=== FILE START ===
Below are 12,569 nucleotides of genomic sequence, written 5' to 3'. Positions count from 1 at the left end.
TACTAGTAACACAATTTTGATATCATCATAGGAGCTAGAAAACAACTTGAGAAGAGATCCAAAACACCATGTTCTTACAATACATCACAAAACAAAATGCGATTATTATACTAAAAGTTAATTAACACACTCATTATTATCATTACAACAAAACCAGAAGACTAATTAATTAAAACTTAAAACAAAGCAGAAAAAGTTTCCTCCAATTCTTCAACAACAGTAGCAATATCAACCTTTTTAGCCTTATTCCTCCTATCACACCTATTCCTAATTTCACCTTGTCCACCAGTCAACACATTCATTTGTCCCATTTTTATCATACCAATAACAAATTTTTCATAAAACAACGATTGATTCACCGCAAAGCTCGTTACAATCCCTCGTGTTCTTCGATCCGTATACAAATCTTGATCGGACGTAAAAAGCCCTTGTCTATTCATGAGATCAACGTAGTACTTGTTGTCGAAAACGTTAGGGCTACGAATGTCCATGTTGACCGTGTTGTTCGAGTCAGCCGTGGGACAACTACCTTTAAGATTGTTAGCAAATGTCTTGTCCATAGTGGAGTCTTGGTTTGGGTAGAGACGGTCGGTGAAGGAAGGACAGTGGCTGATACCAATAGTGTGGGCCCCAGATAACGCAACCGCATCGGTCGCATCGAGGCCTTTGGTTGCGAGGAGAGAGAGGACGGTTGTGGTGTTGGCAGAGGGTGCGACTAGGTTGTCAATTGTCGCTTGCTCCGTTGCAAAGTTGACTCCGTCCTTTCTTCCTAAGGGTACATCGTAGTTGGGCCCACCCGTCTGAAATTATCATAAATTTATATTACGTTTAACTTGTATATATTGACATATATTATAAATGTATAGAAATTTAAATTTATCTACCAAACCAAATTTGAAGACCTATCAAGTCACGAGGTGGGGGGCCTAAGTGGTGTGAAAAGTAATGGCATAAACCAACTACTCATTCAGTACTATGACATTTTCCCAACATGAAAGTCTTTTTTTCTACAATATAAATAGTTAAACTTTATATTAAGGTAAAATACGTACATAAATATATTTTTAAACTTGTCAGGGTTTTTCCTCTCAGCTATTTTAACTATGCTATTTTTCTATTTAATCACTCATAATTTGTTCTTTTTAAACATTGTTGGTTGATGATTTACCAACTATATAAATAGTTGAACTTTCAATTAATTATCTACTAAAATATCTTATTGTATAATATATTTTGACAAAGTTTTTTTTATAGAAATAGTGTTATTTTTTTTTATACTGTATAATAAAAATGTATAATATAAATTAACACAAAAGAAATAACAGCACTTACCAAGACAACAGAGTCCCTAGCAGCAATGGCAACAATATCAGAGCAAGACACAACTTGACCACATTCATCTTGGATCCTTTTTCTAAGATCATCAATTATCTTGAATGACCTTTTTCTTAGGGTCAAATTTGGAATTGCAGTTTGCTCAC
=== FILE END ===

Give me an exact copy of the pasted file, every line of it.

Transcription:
Below are 12,569 nucleotides of genomic sequence, written 5' to 3'. Positions count from 1 at the left end.
TACTAGTAACACAATTTTGATATCATCATAGGAGCTAGAAAACAACTTGAGAAGAGATCCAAAACACCATGTTCTTACAATACATCACAAAACAAAATGCGATTATTATACTAAAAGTTAATTAACACACTCATTATTATCATTACAACAAAACCAGAAGACTAATTAATTAAAACTTAAAACAAAGCAGAAAAAGTTTCCTCCAATTCTTCAACAACAGTAGCAATATCAACCTTTTTAGCCTTATTCCTCCTATCACACCTATTCCTAATTTCACCTTGTCCACCAGTCAACACATTCATTTGTCCCATTTTTATCATACCAATAACAAATTTTTCATAAAACAACGATTGATTCACCGCAAAGCTCGTTACAATCCCTCGTGTTCTTCGATCCGTATACAAATCTTGATCGGACGTAAAAAGCCCTTGTCTATTCATGAGATCAACGTAGTACTTGTTGTCGAAAACGTTAGGGCTACGAATGTCCATGTTGACCGTGTTGTTCGAGTCAGCCGTGGGACAACTACCTTTAAGATTGTTAGCAAATGTCTTGTCCATAGTGGAGTCTTGGTTTGGGTAGAGACGGTCGGTGAAGGAAGGACAGTGGCTGATACCAATAGTGTGGGCCCCAGATAACGCAACCGCATCGGTCGCATCGAGGCCTTTGGTTGCGAGGAGAGAGAGGACGGTTGTGGTGTTGGCAGAGGGTGCGACTAGGTTGTCAATTGTCGCTTGCTCCGTTGCAAAGTTGACTCCGTCCTTTCTTCCTAAGGGTACATCGTAGTTGGGCCCACCCGTCTGAAATTATCATAAATTTATATTACGTTTAACTTGTATATATTGACATATATTATAAATGTATAGAAATTTAAATTTATCTACCAAACCAAATTTGAAGACCTATCAAGTCACGAGGTGGGGGGCCTAAGTGGTGTGAAAAGTAATGGCATAAACCAACTACTCATTCAGTACTATGACATTTTCCCAACATGAAAGTCTTTTTTTCTACAATATAAATAGTTAAACTTTATATTAAGGTAAAATACGTACATAAATATATTTTTAAACTTGTCAGGGTTTTTCCTCTCAGCTATTTTAACTATGCTATTTTTCTATTTAATCACTCATAATTTGTTCTTTTTAAACATTGTTGGTTGATGATTTACCAACTATATAAATAGTTGAACTTTCAATTAATTATCTACTAAAATATCTTATTGTATAATATATTTTGACAAAGTTTTTTTTATAGAAATAGTGTTATTTTTTTTTATACTGTATAATAAAAATGTATAATATAAATTAACACAAAAGAAATAACAGCACTTACCAAGACAACAGAGTCCCTAGCAGCAATGGCAACAATATCAGAGCAAGACACAACTTGACCACATTCATCTTGGATCCTTTTTCTAAGATCATCAATTATCTTGAATGACCTTTTTCTTAGGGTCAAATTTGGAATTGCAGTTTGCTCAC